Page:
The Connecticut real estate bar has received a lot negative publicity over the last several years as a result of the actions of a few attorneys. These individuals have breached their fiduciary duties to their clients and the public trust by stealing money from their clients. In most cases this is done through residential real estate transactions, although there have been instances of theft and fraud involving estates and other legal representation. The number of instances of attorney thefts and the number of attorneys involved are both very small. This statistic is, however, not very relevant or comforting because the dollars can be very large, the financial effect on the clients is always devastating, and any number of thefts by attorneys is too many. Just one theft by an attorney can result in lost savings for a number of individuals.
As I mentioned, most attorney thefts occur in connection with real estate transactions. The attorney who decided to engage in this behavior generally accomplishes the theft by not paying off the seller’s mortgage and keeps the money for his own use. He (although almost all attorney thefts are done by men) eventually pays off the mortgage with the funds from another transaction. It is similar to a check kiting scheme.
If you have purchased a home, and you purchased an owner’s policy of title insurance, then you are protected. An owner’s policy protects you because the title insurance company will have to pay off any mortgages that were taken out before the date you purchased your home. It is a much bigger concern for the seller of a home, because the seller remains obligated for the unpaid mortgage. The fact that the seller’s attorney did not use the proceeds from the sale of the house to pay off the mortgage does not release the seller from responsibility for the mortgage. Refinances are also an area where this kind of fraud may happen because the attorney keeps the funds instead of paying off the old mortgage.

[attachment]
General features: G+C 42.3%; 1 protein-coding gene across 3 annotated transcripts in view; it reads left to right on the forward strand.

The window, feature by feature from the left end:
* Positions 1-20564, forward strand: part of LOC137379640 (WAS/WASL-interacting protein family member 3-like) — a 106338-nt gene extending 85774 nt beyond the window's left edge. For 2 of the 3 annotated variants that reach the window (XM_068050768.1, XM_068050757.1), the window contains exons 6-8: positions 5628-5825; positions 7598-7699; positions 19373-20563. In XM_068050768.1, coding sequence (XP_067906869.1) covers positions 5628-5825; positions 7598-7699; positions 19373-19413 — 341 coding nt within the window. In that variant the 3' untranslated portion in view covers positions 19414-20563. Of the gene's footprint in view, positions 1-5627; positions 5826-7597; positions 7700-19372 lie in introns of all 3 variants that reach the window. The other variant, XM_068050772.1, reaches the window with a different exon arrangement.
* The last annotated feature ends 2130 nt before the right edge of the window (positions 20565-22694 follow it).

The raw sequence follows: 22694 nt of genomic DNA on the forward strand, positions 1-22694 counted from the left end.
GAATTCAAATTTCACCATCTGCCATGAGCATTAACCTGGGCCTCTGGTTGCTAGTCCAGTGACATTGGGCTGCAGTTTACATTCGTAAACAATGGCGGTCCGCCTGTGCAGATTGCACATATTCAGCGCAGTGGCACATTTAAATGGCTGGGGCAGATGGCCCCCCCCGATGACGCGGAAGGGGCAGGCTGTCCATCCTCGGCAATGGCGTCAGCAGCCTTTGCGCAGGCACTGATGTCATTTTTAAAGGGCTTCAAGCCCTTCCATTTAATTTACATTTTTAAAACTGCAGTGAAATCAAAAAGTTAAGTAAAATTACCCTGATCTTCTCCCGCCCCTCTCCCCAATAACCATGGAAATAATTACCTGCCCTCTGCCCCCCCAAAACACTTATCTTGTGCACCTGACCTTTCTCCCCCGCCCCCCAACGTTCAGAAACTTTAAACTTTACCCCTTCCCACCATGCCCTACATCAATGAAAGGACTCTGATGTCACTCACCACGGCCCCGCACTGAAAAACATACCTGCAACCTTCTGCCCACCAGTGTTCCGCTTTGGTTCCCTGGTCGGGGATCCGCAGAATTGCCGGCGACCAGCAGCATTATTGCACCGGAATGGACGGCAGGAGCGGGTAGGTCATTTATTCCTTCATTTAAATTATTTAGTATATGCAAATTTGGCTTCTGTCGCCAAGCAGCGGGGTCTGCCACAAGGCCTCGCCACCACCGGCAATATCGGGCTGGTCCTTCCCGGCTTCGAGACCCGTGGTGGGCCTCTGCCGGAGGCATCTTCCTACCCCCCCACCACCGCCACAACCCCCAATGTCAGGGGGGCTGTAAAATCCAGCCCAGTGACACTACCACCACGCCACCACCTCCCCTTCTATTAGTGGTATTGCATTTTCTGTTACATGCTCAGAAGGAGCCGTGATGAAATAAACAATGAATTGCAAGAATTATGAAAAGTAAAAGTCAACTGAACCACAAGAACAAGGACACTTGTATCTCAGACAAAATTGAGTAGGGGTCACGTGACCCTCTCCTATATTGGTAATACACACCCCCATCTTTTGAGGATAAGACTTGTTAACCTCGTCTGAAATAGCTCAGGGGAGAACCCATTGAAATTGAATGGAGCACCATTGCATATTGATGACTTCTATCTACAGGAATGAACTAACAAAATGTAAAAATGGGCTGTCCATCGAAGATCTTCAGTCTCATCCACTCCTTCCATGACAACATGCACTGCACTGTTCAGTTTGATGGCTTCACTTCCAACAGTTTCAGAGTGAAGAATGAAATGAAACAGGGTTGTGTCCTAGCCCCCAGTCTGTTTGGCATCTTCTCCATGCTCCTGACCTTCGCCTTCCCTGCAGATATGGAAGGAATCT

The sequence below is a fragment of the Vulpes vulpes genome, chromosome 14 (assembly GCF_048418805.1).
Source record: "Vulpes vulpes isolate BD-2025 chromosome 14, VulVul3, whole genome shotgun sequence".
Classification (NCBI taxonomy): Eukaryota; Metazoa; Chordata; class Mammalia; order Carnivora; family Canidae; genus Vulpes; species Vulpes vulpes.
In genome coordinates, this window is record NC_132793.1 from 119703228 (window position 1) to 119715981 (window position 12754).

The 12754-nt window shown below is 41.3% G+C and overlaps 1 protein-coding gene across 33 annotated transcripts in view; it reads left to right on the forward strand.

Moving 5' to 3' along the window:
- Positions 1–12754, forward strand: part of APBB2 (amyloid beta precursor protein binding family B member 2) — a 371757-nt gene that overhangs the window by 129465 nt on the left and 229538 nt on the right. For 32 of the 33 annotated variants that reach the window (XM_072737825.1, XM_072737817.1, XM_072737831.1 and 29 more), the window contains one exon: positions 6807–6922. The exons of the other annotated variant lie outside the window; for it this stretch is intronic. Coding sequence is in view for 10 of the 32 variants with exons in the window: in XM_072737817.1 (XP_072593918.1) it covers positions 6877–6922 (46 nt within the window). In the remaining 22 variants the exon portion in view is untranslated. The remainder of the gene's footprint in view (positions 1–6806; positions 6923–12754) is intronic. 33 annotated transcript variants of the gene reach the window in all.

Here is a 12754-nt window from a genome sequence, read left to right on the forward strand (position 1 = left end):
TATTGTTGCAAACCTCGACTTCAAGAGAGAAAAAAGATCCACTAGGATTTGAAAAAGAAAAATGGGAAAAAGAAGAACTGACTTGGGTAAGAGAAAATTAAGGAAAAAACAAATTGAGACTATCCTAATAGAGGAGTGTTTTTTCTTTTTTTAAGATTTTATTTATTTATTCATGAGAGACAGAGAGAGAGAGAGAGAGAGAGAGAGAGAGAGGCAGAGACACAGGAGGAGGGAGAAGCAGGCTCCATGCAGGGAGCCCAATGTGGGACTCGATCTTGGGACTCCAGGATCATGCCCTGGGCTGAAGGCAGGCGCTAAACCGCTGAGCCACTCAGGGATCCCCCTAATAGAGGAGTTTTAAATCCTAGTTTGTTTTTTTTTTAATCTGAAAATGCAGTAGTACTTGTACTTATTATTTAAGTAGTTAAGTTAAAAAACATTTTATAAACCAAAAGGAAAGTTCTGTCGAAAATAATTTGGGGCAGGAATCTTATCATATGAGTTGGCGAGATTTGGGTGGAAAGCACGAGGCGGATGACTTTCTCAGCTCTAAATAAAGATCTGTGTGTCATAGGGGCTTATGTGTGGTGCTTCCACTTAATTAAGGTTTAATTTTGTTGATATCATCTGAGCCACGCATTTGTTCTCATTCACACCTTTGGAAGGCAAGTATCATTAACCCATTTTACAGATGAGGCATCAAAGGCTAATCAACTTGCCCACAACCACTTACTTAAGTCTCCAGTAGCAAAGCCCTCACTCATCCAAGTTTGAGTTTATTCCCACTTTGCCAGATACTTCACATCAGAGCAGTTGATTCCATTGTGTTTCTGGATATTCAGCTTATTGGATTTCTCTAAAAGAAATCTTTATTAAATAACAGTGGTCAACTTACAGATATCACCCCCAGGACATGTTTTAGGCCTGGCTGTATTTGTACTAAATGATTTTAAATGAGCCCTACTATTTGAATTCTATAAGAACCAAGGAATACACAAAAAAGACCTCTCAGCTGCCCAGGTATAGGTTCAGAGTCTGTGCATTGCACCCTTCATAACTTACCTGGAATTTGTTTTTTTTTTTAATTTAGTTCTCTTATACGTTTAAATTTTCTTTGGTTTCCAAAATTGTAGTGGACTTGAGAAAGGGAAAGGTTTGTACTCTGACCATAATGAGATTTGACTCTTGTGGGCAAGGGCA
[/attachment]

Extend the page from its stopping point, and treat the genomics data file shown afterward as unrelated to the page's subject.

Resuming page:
The good news, however, is that the vast majority of Connecticut attorneys are honest people and clients have nothing to be concerned about. In addition, attorneys, title insurance companies, and bar associations have all implemented new procedures to prevent this kind of fraud. First, the Statewide Grievance Committee, a part of the Connecticut Judicial Department, has implemented a new policy of random accounting of attorneys’ trust accounts. Under this policy all attorneys must submit to a comprehensive audit of their accounts or they will face disciplinary action and possible loss of their law license. The audits will reveal any improper actions by attorneys. Title insurance companies also conduct annual audits of attorneys. Second, title insurance companies doing business in Connecticut and local bar associations have adopted new requirements for attorneys to ensure that mortgages are paid off immediately as part of every closing. The new policies require that both attorneys be involved in the mortgage payoffs so that there is a system of checks and balances. No attorney will be able to hide the fact that he has not paid off his client’s mortgage.
As I mentioned before, even one instance of attorney fraud is unacceptable. As a result, attorneys in Connecticut are working hard to ensure that it is eliminated. The measures being taken will see that this happens.